33s and 48gII Info


Just found this info at hpcalc.org in case you haven't seen it yet:



Sorry folks, the double-wide enter key at the left of the fifth row from bottom appears to be history. Time will tell if that is the worst omission from these new models.


looks interesting. not sure what they mean by "internal napier precision". but they have a sensible amount of memory. the 33s claims keystroke programming, but the 48 doesnt say. is it the same or some C like basic?

i just hope they're not full of bugs.

on the subject of bugs, i am supposing that the old range worked by recycling and improving the same algorithms as they were developed, maintaining a strong base. if you've ever tried to write a scientific calculator in software from scratch its way too easy for quite embarassing bugs to get in there. limiting cases of trig functions and so on. even though you think youve really tested it.


I worry. All the pictures look like the calculor was just pasted on. Look at the shadows on everything else then that of the calculator the real ones have several shadows coming from different light sources the calc has only one. Plus the wording of the specs is strange. It doesn't fit with the wording for the 9g and 30s. It looks like a very elaborate fake.



I agree - looks very much like a set of fakes.

The description of functions is incredibly inconsistent. There are some details that anybody who can figure out how to turn it on won't need, and some other remarkably obtuse comments (like the "Napier" precision) and the appearance of linear regression twice (for the '33S) as well as other confusing, non-standard terminology in the "statistical function" section.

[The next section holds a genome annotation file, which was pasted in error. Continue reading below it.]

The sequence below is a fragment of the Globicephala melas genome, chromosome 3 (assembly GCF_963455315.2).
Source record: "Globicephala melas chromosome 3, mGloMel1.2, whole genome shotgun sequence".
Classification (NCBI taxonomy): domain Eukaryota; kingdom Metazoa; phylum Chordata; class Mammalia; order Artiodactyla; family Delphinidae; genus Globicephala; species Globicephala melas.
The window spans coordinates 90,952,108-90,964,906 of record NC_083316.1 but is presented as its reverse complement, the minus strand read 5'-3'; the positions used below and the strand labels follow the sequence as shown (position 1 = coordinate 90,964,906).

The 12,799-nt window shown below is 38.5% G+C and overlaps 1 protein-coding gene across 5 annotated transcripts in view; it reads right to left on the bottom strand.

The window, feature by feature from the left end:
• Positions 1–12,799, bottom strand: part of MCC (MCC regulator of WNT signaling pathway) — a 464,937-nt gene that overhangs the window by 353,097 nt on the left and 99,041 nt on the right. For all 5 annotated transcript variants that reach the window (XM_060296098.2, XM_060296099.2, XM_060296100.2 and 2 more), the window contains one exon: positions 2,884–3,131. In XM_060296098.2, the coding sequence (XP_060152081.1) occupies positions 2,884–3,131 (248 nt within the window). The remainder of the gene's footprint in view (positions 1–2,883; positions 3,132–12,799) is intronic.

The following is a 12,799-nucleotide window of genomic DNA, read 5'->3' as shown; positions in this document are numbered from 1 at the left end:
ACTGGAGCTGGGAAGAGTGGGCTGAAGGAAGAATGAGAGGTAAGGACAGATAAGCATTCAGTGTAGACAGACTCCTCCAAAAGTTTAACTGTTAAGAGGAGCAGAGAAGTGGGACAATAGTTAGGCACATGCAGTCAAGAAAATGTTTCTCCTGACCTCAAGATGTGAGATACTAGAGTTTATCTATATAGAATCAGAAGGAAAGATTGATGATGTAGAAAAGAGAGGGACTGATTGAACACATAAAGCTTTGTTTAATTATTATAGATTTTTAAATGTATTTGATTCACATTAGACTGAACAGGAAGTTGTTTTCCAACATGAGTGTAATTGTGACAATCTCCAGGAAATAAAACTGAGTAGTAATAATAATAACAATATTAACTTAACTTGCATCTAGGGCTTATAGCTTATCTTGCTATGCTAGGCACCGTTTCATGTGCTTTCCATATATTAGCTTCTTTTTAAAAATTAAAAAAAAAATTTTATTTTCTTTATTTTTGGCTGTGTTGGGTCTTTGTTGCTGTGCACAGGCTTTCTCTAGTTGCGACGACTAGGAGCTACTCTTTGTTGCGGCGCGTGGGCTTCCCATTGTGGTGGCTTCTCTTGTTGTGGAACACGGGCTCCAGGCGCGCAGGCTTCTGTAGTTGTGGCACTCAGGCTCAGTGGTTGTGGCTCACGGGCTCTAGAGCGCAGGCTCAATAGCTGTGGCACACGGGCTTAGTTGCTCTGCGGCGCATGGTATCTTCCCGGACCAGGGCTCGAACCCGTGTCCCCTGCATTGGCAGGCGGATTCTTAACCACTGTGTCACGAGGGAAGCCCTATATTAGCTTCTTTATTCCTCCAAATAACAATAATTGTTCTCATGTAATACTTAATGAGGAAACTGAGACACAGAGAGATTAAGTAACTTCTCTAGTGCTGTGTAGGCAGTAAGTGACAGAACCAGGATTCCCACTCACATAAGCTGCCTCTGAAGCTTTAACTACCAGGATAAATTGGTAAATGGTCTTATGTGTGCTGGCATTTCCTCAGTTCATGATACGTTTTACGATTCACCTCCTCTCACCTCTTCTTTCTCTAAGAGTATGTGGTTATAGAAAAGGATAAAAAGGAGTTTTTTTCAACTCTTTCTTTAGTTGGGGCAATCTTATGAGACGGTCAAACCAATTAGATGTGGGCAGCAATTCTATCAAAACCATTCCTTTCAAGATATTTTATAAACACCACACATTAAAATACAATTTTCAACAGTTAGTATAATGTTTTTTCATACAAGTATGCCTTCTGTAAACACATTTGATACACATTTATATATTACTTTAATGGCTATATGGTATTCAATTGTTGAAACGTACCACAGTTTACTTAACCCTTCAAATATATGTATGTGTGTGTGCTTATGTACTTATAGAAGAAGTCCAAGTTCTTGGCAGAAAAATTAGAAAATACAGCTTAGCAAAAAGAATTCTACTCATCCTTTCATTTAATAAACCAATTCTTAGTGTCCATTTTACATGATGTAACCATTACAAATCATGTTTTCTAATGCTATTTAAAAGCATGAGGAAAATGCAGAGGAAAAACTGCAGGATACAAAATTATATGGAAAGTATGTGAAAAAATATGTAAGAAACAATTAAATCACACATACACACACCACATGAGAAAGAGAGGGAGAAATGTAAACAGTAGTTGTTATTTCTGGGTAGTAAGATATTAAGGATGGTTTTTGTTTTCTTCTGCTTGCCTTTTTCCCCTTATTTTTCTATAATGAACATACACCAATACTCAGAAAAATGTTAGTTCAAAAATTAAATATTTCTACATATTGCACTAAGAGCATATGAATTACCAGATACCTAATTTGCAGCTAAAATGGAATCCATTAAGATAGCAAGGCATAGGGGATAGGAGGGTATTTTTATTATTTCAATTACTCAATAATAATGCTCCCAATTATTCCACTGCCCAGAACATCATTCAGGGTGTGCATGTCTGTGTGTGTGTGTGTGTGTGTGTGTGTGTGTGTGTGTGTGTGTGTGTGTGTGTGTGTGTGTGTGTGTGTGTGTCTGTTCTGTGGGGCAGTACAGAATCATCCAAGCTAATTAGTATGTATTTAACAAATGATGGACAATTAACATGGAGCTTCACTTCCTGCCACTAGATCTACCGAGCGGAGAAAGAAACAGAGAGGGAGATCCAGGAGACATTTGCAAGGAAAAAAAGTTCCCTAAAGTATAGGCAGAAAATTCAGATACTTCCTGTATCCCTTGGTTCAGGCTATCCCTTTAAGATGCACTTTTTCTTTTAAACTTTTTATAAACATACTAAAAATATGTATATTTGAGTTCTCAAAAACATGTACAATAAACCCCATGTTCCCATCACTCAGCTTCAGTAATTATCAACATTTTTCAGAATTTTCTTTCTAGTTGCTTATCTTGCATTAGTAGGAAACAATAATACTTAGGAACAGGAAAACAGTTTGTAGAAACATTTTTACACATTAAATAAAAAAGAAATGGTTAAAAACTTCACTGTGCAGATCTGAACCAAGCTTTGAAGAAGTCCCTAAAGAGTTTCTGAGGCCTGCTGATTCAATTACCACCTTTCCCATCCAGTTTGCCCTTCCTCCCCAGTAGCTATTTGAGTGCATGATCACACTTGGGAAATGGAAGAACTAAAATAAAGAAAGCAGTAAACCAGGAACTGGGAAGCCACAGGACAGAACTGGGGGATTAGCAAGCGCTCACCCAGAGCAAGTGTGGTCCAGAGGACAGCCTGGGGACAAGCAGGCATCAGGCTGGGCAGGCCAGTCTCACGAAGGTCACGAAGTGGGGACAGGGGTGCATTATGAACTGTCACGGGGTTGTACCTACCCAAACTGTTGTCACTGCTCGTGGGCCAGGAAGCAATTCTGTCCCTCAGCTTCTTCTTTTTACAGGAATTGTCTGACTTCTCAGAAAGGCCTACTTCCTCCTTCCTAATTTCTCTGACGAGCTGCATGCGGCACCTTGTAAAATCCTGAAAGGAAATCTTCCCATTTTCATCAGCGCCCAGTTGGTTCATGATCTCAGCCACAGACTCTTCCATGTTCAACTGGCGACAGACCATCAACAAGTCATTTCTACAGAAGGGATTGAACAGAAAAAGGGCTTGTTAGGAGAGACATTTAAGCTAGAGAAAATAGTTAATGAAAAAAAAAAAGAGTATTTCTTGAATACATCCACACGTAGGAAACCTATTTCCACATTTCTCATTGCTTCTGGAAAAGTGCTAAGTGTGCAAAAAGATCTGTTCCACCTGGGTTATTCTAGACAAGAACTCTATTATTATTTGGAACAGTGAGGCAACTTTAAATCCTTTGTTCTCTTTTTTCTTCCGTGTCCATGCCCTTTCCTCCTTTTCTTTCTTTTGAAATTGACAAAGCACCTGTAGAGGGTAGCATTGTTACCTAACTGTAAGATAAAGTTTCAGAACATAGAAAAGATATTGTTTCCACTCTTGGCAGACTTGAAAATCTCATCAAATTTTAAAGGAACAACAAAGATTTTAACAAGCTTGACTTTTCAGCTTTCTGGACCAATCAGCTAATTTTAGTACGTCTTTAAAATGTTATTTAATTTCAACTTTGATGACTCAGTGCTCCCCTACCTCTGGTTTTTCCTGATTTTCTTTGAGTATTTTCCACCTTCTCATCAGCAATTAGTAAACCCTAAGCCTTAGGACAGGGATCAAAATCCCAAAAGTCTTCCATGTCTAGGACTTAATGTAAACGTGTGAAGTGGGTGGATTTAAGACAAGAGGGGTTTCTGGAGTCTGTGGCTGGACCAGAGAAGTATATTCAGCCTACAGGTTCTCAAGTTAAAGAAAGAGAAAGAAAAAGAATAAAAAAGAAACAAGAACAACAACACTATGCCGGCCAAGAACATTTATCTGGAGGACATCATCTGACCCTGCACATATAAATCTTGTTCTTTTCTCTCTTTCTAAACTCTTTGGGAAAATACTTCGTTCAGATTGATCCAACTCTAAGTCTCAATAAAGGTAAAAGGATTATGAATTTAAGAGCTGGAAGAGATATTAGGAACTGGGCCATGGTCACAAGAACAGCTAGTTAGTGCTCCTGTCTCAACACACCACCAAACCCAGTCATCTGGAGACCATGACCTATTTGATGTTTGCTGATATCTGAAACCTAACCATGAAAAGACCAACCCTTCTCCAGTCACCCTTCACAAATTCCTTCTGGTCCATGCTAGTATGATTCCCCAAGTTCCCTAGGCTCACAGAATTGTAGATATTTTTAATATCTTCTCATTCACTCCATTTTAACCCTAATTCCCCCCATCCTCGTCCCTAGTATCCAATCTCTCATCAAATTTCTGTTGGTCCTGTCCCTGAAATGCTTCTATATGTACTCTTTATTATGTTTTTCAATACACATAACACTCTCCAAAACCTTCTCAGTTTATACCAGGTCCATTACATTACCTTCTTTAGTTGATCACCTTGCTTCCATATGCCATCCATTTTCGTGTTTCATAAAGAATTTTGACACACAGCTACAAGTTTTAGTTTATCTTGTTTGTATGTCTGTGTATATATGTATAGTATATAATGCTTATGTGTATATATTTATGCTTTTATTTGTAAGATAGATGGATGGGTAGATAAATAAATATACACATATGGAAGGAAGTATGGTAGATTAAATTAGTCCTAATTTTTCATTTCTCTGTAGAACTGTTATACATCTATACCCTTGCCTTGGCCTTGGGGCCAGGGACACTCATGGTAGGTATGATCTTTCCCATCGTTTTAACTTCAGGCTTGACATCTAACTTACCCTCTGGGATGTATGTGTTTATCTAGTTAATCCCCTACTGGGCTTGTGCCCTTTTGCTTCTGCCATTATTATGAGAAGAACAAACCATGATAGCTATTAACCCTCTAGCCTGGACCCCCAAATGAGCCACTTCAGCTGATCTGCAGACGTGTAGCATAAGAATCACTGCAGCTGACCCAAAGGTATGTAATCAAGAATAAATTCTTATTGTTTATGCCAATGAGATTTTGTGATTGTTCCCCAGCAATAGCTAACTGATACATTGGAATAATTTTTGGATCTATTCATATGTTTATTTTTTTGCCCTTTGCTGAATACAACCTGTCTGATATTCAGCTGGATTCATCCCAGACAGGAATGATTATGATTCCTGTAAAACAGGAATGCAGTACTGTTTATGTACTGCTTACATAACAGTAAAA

So maybe this is a taste of the manual quality of the new machines;-)



I wish I thought that the pictures and information shown on the 33S and 48GII were fake. Unfortunately, they are probably real. The keyboard on the 33S may be perfectly functional, but my first impression is: "Its a toy." Looks like a calculator Mattel would make.

On the other hand, my 32SII, 42S, and 41-CX look professional, have a good keyboard feel, and are sturdily constructed.

After I find out more about the new line of calculators I may be more impressed. But, as the saying goes, "If it looks like a duck and quacks like a duck, it is probably a duck."

Still, they do use RPN, so maybe there is some hope.


The 48GII looks better than the 49G+, as far as being able to see the myriad of key function s clearly, but the 33S? That has got to be the worst possible design for a calculator keyboard ever imagined! Talk about throwing the ergonomics book into the paper shredder!!!

If they have already built and are selling the 12C Platinum, why not build a remake of the 15C? They have already solved the manufacturing and die casting issues, simply build on the 15C capability and correct the already identified ergonomic issues with the 12CP. I think that would be better accepted than this alleged 33S monstrosity. It does RPN a disservice by making it appear hard to use simply because you can't find the keys you need. Talk about a wacko casting job that must be too.